Inside a stately early 20th century apartment building along Eastern Parkway, this two-bedroom on the top floor gets good light on three exposures from an interior courtyard and a long wall of windows in the dining and living rooms. Its original details have been well maintained and include hardwood floors, fluted trim, French doors and wainscoting in the Arts and Crafts style in vogue at the time, but scaled down for an apartment-size budget.
Built in 1913, the five-story, 15-unit building at 469 Eastern Parkway went co-op in 1920, an article in the Brooklyn Eagle at the time reveals. It describes the building as “of the highest type of modern apartments.”
The unit’s galley-style kitchen looks to be in good condition, as does its classic bathroom with midnight blue floor tiles, subway tile walls, and clawfoot tub. At more than 1,000 square foot, according to the listing, the apartment has a long hallway and a niche that could be repurposed to add storage to augment the three closets shown in the floor plan.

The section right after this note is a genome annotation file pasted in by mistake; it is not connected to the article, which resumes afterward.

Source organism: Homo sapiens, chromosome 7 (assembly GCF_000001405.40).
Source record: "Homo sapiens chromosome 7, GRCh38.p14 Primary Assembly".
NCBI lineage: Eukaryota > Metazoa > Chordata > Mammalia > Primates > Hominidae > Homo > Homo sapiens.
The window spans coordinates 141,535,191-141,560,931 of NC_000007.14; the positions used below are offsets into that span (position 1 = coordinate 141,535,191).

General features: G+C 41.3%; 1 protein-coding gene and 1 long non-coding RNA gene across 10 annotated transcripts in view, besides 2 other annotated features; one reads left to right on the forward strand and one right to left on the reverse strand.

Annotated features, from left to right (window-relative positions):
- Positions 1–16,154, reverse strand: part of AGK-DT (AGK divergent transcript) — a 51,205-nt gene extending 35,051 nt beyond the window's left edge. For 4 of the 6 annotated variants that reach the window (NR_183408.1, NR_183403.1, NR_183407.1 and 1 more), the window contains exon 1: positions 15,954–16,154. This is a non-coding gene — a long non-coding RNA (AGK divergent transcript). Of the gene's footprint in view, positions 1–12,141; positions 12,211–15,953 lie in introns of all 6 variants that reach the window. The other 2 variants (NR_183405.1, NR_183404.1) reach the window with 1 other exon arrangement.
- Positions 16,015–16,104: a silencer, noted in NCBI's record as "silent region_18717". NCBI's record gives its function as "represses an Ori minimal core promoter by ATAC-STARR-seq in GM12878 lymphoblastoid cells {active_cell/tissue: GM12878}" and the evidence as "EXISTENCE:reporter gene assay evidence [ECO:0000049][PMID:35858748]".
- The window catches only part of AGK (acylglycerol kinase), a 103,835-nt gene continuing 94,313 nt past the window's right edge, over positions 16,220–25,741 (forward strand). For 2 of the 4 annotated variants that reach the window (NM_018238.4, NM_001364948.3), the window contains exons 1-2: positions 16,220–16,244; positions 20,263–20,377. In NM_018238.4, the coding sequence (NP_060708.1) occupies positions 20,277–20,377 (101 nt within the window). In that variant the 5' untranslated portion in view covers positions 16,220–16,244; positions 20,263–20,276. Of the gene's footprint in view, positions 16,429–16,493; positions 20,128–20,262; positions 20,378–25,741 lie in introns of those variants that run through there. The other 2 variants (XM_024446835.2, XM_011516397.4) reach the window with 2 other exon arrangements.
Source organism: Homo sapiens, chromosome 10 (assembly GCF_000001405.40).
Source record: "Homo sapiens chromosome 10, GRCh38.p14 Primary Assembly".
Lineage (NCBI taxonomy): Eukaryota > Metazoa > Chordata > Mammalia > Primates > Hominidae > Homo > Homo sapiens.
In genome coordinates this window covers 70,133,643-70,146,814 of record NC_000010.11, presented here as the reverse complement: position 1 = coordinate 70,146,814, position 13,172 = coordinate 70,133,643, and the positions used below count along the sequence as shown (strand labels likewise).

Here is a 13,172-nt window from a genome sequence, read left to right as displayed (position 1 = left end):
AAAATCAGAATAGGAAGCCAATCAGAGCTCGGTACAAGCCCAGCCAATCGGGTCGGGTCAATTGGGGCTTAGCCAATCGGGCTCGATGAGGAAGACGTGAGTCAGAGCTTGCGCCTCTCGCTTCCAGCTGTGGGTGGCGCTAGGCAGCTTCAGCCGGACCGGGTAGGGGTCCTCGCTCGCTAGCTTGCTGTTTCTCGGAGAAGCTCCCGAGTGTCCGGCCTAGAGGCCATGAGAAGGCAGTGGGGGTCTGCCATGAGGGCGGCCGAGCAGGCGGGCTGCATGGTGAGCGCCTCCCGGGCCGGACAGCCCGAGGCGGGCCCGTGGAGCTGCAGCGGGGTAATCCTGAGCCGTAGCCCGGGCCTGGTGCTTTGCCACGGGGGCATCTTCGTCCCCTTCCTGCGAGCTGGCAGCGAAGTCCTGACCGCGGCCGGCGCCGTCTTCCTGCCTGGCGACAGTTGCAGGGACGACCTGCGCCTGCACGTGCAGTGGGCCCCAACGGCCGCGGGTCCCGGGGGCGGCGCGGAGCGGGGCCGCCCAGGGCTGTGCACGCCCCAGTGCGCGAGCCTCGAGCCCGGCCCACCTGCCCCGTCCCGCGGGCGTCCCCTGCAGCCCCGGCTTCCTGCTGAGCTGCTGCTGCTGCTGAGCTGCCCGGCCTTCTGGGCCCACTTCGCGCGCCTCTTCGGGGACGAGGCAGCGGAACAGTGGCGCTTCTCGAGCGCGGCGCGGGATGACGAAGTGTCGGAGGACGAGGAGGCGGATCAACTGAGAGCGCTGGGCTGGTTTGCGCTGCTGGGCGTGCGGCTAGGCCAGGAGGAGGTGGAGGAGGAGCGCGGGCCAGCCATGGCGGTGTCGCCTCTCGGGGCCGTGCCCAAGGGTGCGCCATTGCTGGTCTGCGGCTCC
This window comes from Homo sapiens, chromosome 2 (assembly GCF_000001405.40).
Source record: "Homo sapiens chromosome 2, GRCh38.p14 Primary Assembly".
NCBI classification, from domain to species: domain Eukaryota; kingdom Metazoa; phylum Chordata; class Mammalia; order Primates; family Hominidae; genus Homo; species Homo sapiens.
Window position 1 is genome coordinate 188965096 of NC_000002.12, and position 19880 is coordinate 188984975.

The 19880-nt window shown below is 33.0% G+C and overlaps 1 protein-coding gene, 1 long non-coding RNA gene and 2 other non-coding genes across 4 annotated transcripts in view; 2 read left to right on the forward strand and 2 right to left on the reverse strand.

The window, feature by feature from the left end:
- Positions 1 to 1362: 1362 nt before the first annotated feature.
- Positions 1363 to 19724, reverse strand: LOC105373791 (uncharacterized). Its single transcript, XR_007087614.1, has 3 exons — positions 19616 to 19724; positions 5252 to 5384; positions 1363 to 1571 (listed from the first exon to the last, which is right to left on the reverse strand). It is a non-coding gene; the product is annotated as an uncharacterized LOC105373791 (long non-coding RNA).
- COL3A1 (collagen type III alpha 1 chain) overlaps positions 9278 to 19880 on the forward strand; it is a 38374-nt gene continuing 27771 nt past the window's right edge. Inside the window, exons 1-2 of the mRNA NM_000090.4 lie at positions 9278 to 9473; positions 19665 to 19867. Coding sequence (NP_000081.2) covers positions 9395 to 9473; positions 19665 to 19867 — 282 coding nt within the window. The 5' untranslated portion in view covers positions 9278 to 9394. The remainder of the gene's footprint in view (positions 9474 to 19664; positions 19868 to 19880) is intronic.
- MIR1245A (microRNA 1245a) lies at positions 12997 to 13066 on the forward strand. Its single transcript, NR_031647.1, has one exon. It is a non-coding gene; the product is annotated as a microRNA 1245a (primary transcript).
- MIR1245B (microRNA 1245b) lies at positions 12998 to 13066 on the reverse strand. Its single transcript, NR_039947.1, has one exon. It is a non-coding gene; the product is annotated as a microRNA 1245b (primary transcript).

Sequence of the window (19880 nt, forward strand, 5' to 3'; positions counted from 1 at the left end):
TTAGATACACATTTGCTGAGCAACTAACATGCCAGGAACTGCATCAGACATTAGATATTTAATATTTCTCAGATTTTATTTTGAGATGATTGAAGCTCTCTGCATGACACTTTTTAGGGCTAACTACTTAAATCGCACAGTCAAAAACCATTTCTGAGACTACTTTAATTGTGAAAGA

On the multi-median tree-lined street, the building is fronted by a grandiose colonnade entrance topped with a balcony and rough-faced tan brick over a brownstone and limestone base. The location is convenient, close to Franklin Avenue and about a 12-minute walk to the Brooklyn Museum.
With a maintenance of $713 and an asking price of $750,000, it might still marginally pass for what counts as a middle class dwelling in New York today. Other similar apartments in the building have sold at comparable prices in recent years.
If you want to see it for yourself, agents Ariane Dembs and Heather McMaster of Corcoran are hosting an open house from 5:30 to 7 p.m. on Wednesday, June 19. A potentially interesting deal?
[Photos by Al Siedman courtesy of The Corcoran Group unless noted otherwise]
- Find Your Dream Home in Brooklyn and Beyond With the New Brownstoner Real Estate
- Elegant Crown Heights Limestone With Palladian Windows, New Kitchen Asks $1.995 Million
- ODA-Designed Luxury Hotel Begins to Emerge Near Brooklyn Museum in Crown Heights